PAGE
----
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A critique of utilitarian and instrumentalist concepts for the teaching of gross anatomy to medical and dental students: Provoking debate

Moxham, Bernard and Pais, Diogo 2017. A critique of utilitarian and instrumentalist concepts for the teaching of gross anatomy to medical and dental students: Provoking debate. Clinical Anatomy 30 (7) , pp. 912-921. 10.1002/ca.22953

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Medical and dental curricula, together with anatomical sciences courses, are increasingly having to change, mainly because there is a drive to being what is termed, without adequate definition, “clinically relevant.” The concept of “clinical anatomy” has accordingly been invented and it is expected that, at all times, the teaching of anatomy is directly focused on clinical scenarios, meaning almost invariably the disease-based model of medicine and dentistry. Furthermore, students are not expected to have a detailed knowledge of gross anatomy and the time devoted to teaching and learning the subject has decreased significantly. The notion being fostered is that knowledge is not required “just in case” but “just in time.” However, the absence of agreed core syllabuses that are internationally accepted complicates a discussion about what is relevant practically and what does not need to be taught. In this article, we critique such an utilitarian and instrumentalist approach to the teaching of gross anatomy within medical and dental curricula. We draw attention to the need to embrace the functionality-based model of medicine and dentistry by returning to an understanding that the role of the medical or dental practitioner is to value health and to restore to functionality the ill person or the pathologically affected region/ organ/system. A fuller knowledge of anatomy than is presently taught is regarded as a prerequisite for appreciating normality and health. A further problem with the instrumentalist approach to medical education is that, by concentrating on what is seen to be at the time “useful” or “clinically relevant,” there is the danger of undermining, or discouraging, future developments that rely on what contemporaneously seems “useless” and “irrelevant” knowledge. Finally, the reliance instrumentalism has on just what is pragmatic and regardless of scientific validity is contrary to the ethos and practice of a university education that values deep learning and the development of learne`d professions.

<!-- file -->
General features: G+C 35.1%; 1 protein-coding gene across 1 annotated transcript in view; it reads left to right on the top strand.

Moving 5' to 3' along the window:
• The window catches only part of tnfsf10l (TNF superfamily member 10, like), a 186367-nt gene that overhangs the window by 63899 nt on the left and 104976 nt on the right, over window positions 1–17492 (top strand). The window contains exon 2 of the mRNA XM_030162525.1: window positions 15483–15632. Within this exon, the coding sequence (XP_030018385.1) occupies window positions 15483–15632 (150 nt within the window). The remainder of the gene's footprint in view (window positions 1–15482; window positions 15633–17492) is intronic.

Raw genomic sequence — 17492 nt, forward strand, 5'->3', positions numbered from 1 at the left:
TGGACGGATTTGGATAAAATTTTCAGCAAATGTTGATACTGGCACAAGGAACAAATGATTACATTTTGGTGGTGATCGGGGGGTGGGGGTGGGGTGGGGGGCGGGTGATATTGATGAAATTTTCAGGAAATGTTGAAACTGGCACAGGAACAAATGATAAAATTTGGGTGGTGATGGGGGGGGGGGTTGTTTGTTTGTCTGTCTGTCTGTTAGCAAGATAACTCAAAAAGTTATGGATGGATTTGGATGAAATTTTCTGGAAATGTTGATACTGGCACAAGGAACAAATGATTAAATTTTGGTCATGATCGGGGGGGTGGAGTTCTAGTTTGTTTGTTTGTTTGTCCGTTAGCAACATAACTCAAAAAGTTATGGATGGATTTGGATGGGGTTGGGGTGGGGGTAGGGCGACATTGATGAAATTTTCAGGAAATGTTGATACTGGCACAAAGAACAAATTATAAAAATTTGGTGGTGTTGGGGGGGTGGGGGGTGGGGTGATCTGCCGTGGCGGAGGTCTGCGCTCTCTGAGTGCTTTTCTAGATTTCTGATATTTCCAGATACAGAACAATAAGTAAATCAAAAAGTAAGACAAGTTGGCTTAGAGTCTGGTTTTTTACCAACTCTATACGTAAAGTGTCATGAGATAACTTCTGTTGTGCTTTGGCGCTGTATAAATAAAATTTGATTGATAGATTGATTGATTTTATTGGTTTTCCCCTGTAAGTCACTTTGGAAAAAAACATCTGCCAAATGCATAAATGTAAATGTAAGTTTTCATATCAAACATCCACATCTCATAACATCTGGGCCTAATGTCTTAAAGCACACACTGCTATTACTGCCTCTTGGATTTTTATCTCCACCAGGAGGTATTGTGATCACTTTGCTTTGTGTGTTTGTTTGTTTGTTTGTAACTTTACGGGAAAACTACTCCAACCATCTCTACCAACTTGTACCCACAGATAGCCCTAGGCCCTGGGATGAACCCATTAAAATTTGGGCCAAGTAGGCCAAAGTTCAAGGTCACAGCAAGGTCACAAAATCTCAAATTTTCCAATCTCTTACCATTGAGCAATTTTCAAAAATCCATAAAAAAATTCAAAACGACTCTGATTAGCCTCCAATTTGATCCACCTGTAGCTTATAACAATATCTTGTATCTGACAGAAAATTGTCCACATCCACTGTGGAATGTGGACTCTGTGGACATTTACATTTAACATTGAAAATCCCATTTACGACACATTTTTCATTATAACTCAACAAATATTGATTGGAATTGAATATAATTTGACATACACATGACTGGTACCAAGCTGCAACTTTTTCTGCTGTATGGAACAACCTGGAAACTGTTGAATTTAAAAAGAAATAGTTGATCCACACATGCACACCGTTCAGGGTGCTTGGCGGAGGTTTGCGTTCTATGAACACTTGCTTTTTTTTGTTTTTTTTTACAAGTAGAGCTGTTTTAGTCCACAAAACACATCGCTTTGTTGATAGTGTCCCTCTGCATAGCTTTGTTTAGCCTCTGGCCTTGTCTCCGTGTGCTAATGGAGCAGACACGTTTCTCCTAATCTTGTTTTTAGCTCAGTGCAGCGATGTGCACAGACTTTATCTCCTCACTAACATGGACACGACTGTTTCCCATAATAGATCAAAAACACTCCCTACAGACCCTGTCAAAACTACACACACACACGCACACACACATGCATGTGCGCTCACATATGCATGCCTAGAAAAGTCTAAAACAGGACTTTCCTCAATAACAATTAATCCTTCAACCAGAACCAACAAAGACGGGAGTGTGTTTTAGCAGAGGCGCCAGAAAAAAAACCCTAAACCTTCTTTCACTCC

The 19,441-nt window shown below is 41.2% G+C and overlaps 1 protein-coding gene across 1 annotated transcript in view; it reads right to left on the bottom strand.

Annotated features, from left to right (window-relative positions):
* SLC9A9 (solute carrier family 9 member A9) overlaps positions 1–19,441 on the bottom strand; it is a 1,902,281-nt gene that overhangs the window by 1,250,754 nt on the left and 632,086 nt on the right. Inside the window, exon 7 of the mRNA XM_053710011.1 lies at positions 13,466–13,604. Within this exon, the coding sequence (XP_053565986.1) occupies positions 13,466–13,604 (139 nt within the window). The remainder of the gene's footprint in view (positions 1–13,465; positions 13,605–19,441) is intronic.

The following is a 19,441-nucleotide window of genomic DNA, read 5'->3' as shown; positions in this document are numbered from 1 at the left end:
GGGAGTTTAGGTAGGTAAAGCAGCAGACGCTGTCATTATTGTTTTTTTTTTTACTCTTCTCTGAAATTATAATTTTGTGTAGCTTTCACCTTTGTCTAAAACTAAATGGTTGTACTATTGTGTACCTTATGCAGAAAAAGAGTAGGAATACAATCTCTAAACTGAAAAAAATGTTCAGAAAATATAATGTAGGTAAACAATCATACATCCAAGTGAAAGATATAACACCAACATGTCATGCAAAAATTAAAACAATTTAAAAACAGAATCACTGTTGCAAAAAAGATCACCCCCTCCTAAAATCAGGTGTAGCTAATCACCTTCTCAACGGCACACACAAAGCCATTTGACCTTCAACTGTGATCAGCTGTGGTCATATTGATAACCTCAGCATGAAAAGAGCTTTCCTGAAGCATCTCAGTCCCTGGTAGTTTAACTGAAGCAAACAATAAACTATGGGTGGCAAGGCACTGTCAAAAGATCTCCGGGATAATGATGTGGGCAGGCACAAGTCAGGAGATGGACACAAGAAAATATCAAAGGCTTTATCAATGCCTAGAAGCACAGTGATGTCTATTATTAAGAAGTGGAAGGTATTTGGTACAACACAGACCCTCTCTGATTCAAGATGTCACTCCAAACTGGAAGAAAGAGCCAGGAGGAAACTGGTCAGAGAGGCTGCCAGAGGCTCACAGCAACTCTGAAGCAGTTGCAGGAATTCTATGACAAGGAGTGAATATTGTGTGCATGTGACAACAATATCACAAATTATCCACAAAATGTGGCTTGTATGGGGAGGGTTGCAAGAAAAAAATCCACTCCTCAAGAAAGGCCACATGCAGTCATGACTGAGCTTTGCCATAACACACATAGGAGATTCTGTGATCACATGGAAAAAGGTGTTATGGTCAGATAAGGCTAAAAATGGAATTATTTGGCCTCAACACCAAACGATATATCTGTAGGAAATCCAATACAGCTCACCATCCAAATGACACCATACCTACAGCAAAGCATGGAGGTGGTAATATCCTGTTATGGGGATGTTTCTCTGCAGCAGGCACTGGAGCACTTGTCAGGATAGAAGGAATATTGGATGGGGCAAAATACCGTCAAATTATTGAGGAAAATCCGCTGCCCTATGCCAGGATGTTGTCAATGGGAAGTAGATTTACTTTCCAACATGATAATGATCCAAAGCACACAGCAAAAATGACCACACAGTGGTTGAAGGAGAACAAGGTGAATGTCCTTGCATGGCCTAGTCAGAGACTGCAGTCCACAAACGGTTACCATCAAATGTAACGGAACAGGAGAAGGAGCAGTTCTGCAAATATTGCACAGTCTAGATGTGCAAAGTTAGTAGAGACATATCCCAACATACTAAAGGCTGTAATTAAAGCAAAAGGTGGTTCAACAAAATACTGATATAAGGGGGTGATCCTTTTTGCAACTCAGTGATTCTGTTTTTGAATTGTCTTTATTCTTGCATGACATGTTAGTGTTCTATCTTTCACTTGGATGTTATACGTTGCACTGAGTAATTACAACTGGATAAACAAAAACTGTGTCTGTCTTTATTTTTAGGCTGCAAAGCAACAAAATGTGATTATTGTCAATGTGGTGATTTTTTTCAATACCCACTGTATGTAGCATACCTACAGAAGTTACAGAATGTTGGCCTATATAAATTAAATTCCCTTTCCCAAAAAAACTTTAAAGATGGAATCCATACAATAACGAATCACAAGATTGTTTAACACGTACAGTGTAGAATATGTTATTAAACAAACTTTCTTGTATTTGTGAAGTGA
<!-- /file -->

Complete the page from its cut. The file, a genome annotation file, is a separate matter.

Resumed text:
Item Type: Article
Date Type: Publication
Status: Published
Schools: Biosciences
Publisher: Wiley-Blackwell
ISSN: 0897-3806
Date of First Compliant Deposit: 7 December 2017
Date of Acceptance: 12 July 2017
Last Modified: 13 Dec 2017 13:49

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